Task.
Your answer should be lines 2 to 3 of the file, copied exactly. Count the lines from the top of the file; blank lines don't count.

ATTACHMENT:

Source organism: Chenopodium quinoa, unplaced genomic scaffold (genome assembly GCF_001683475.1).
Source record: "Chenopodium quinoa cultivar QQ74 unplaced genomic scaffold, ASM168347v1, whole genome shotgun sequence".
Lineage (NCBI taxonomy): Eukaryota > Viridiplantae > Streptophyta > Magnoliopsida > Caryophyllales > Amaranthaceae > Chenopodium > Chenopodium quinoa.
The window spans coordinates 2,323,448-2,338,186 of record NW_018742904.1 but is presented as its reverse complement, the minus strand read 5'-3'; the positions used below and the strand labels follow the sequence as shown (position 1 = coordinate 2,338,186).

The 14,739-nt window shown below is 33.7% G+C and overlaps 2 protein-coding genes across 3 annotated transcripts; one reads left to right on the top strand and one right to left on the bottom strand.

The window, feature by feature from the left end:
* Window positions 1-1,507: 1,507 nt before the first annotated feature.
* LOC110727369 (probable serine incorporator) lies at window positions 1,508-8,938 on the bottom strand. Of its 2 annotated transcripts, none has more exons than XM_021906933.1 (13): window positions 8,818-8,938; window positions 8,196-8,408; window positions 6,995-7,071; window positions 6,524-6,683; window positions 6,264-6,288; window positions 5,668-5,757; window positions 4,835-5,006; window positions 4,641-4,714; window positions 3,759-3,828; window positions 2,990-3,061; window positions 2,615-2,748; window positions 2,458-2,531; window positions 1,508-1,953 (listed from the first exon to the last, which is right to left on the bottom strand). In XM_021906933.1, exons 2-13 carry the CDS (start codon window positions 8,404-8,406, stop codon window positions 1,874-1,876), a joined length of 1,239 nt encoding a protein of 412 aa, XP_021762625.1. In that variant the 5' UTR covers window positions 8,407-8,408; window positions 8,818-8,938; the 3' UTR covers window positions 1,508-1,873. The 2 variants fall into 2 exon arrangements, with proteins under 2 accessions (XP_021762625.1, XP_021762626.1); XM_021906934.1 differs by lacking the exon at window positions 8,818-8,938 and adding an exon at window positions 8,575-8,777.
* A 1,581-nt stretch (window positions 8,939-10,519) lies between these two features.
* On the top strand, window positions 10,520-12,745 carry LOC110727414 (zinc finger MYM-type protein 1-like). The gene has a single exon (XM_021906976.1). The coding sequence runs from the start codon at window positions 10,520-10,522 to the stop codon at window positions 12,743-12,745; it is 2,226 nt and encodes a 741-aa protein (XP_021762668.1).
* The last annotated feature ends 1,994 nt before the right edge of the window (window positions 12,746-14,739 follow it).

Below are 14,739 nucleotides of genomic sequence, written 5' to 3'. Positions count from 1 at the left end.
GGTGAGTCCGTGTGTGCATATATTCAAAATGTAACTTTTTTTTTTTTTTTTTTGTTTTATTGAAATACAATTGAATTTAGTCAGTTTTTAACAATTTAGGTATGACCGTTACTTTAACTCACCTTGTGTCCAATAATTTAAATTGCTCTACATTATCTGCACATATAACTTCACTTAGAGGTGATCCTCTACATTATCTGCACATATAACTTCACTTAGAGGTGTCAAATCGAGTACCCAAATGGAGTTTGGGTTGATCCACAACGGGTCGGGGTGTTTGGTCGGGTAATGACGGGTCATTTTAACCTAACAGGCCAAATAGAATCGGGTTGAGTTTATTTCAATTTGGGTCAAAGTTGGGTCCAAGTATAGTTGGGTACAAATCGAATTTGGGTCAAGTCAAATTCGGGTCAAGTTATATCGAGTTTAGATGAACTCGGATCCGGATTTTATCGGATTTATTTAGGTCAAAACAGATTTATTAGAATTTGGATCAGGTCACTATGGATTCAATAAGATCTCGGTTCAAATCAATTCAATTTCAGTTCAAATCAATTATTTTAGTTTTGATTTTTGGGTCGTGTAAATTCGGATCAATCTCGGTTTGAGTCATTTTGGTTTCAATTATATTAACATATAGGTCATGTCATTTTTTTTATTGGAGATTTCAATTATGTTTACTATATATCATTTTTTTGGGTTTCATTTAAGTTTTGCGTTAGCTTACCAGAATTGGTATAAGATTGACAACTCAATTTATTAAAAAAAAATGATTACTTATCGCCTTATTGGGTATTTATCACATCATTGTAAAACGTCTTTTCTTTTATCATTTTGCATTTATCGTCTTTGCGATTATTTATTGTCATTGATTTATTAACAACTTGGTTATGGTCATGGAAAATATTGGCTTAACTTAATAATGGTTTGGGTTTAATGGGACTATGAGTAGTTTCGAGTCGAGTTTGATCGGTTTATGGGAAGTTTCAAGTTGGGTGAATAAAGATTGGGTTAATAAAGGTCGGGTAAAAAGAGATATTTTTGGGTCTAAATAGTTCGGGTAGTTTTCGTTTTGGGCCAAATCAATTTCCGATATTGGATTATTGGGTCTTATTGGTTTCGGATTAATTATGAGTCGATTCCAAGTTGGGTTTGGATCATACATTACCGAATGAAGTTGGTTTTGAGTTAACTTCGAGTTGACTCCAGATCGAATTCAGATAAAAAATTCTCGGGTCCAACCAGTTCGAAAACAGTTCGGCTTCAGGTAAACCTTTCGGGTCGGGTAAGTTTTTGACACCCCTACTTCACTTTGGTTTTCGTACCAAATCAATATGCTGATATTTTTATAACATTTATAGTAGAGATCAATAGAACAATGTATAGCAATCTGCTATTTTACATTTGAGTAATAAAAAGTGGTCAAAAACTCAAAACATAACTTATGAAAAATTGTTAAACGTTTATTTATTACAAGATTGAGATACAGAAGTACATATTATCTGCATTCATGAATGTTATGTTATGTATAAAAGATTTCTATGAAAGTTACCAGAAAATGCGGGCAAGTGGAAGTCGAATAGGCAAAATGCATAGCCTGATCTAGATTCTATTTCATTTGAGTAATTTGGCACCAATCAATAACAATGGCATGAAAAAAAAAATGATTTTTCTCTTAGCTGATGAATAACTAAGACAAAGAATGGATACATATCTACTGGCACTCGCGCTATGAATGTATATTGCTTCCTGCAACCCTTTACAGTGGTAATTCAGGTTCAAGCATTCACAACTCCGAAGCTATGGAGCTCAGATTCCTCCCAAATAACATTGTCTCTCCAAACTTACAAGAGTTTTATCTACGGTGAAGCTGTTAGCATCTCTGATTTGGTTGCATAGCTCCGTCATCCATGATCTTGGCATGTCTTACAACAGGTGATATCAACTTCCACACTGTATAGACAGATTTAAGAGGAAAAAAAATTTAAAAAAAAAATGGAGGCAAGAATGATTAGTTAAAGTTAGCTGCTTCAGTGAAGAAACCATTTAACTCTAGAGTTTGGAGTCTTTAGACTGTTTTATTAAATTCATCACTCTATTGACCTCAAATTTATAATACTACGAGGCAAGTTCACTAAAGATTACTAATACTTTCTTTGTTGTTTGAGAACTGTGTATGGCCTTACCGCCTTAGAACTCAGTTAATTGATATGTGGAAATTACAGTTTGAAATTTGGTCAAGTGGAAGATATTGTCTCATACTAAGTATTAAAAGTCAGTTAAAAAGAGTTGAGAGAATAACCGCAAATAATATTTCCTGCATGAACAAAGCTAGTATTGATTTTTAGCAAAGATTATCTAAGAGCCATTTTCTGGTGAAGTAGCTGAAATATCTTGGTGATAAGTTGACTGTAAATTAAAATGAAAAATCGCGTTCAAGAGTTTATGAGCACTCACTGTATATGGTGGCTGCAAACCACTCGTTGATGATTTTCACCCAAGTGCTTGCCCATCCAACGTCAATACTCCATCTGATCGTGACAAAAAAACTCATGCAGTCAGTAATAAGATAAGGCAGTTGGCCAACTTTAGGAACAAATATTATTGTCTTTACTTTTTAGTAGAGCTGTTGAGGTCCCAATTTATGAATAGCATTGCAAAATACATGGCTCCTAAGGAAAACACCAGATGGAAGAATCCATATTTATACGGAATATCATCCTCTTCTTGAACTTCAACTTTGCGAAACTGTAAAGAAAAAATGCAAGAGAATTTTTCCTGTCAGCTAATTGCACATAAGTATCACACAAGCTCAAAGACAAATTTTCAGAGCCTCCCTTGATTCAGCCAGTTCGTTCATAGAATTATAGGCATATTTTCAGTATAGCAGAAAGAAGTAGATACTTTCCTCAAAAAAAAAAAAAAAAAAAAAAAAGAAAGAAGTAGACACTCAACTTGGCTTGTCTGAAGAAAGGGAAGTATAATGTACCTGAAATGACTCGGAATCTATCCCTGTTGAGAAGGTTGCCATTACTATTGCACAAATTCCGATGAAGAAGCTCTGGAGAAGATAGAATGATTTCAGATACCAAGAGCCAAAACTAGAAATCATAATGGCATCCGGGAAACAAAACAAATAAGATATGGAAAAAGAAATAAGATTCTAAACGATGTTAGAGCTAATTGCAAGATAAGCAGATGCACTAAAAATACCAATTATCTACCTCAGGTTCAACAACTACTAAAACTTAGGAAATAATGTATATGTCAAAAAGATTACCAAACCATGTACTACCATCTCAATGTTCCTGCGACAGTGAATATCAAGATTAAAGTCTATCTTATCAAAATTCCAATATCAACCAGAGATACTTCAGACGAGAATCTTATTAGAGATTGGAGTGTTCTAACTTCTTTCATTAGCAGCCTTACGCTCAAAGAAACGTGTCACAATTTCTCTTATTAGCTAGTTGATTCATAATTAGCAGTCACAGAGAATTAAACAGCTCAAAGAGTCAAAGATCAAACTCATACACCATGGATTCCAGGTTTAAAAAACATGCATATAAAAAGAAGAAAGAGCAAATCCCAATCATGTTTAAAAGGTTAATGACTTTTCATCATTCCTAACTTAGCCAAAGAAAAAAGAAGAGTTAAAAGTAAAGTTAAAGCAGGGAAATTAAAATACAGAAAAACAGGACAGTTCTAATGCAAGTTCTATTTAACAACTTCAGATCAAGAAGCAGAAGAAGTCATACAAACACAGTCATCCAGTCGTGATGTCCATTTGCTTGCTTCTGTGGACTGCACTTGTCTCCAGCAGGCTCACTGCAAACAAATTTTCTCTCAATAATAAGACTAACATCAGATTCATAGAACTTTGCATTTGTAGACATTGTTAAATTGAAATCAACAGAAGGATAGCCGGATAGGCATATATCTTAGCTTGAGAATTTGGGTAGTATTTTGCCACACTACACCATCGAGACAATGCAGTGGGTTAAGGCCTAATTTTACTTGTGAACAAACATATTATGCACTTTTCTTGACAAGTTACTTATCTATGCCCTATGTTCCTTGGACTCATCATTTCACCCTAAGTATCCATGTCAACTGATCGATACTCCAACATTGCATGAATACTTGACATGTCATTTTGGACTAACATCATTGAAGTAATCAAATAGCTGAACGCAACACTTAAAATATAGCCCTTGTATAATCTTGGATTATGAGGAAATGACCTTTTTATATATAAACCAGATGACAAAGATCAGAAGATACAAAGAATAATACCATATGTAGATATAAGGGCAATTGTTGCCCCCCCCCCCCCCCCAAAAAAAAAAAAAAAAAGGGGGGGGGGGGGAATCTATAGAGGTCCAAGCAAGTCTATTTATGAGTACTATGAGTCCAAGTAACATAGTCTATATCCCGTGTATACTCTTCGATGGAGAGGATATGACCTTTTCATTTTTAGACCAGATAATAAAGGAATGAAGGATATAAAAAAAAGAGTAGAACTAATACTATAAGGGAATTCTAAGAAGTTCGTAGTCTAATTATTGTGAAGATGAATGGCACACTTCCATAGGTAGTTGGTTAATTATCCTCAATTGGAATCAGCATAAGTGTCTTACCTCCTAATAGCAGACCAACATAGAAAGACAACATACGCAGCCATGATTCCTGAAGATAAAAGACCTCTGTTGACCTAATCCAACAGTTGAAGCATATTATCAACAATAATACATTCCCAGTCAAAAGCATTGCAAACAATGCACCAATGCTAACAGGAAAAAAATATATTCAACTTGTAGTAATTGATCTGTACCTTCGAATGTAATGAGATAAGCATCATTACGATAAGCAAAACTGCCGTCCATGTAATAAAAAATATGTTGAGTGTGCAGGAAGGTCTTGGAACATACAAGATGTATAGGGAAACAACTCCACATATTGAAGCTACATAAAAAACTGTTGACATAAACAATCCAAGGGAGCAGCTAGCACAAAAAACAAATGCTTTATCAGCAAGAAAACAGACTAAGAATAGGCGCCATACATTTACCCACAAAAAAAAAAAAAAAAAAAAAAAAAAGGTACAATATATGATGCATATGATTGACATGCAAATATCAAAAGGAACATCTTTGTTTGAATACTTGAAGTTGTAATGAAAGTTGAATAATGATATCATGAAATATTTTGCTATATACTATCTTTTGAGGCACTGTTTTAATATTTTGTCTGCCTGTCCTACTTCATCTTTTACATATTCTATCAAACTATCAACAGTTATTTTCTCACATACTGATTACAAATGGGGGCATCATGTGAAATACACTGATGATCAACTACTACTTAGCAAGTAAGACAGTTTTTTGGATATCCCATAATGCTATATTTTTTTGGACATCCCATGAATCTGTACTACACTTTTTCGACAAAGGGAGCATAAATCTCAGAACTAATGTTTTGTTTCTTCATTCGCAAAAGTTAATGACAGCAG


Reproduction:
Source record: "Chenopodium quinoa cultivar QQ74 unplaced genomic scaffold, ASM168347v1, whole genome shotgun sequence".
Lineage (NCBI taxonomy): Eukaryota > Viridiplantae > Streptophyta > Magnoliopsida > Caryophyllales > Amaranthaceae > Chenopodium > Chenopodium quinoa.